Good morning. Here's my take on some of the stories driving the debate in politics, finance and social issues across Asia today:
Japan gets some inflation, but the bad kind.
The fastest rise in consumer prices since 2008 isn't the cause for celebration Prime Minister Shinzo Abe might have hoped. The 0.7 percent jump in July prices excluding fresh food had more to do with rising energy costs than the Bank of Japan's ultra-easy policies. Stripping away energy as well as fresh food, prices still fell in July. There is good inflation (brought on by faster growth and improving business confidence, matched by productivity growth) and the bad kind that's imported by a weaker exchange rate and surging energy costs. Japan's is of the latter variety and this report is nothing to cheer about.
Air India may be regrettingall those Boeing 787s.
Gripes about Boeing's troubled Dreamliner aircraft typically veer toward faulty batteries and delivery delays. Yet the problem for India's national carrier isn't just the seven it already has, but paying for the 20 remaining on-order Dreamliners (and another three Boeing 777s) as the rupee dips to record lows and fuel costs skyrocket. If a flag carrier sometimes presents a microcosm of the pros and cons of its national economy (here, think Japan and Singapore) then India's once high-flying economy is in for more turbulence.
Big testawaits Indonesia's Susilo Bambang Yudhoyono.
As much of the world cuts interests rates to support growth, Indonesia is moving in the opposite direction. On Aug. 29, the central bank hiked rates to 7 percent from 6.5 percent in a bid to halt the rupiah's 14 percent plunge this year. But the real test is for Yudhoyono, who since 2004 has done an impressive job restoring political stability and growth in a country that was in financial ruins 15 years ago. It's time for him to step up and reassure investors with forward-looking policies to reduce Indonesia's current-account deficit and corruption. Indonesia has come way too far to stop moving ahead now.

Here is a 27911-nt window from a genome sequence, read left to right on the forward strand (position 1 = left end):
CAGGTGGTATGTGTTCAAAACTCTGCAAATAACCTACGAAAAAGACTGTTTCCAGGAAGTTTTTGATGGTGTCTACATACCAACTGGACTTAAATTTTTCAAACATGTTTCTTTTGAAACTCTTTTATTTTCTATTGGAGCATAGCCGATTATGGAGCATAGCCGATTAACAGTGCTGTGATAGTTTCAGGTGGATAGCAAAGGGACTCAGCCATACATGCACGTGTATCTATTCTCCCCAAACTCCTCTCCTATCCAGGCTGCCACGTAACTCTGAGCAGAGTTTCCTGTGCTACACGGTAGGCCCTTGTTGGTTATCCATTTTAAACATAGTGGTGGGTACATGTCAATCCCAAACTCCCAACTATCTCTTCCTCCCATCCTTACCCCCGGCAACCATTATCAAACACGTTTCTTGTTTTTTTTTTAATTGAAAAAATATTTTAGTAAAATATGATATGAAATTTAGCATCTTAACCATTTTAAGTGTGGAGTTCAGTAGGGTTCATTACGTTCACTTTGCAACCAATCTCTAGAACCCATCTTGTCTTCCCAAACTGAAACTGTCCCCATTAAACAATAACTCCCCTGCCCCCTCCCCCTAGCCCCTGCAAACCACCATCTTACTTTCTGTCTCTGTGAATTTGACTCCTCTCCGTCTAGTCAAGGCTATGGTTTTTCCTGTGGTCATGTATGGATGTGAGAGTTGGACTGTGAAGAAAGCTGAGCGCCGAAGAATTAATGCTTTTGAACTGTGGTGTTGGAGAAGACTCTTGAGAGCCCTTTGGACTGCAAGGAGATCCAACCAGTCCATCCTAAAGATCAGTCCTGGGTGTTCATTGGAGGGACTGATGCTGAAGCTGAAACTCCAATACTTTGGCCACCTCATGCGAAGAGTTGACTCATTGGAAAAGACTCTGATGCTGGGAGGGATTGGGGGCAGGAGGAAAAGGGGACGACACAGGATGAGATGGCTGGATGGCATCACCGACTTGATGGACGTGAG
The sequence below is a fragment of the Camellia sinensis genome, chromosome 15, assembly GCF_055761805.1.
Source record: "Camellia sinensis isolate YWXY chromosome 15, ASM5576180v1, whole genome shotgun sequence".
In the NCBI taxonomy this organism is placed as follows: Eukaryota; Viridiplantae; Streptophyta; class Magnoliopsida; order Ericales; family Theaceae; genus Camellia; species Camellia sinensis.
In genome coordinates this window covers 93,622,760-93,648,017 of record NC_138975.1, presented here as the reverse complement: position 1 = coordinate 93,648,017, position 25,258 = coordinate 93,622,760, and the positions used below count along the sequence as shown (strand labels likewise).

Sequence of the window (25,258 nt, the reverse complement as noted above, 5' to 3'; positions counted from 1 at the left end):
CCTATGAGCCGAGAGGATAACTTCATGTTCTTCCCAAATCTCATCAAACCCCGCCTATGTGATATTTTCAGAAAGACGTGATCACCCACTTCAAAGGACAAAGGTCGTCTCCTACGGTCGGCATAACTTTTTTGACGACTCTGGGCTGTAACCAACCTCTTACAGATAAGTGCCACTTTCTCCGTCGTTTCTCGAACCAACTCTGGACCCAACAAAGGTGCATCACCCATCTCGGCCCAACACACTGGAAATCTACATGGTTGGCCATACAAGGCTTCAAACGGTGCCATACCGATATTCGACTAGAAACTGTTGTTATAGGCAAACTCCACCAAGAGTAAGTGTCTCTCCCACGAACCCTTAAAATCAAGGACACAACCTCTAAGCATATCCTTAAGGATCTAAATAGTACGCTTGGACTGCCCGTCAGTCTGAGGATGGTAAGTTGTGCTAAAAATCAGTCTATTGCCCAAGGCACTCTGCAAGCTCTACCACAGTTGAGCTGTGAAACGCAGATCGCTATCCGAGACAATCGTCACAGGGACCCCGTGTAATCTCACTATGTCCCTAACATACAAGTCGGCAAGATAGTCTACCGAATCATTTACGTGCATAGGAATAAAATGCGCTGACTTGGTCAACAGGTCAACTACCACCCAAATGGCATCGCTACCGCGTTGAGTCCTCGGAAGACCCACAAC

China's bankers get antsy about bad loans.
As the dust settles from the massive stimulus China engineered to withstand the 2008 crisis, the nation's top bankers are preparing for the worst. The heads of giants like Industrial & Commercial Bank of China and Agricultural Bank of China are voicing concerns about a coming storm of loans going sour. Wang Hongzhang, chairman of China Construction Bank, for example, said this week that "though our nonperforming loan ratio has been held below 1 percent, we still face big pressure from rising bad loans." Let's just say the next 12 months are going to be very busy for Chinese bankers and regulators alike.
Thai leader finds globetrottinghas its costs.
As economic woes mount in Bangkok, Prime Minister Yingluck Shinawatra is getting grief for being out of town. Earlier this month, she was in Tajikistan and Pakistan. Next month, China. Yingluck claims her travels will drum up foreign-direct investment; the political opposition says the captain of a sinking ship needs to be on the bridge. While the truth lies somewhere in between, there's no doubting Thailand's economic troubles. They include slowing growth, a baht set for its worst losing streak in five years and a current-account deficit that's spooking markets. Bad news travels fast, too.
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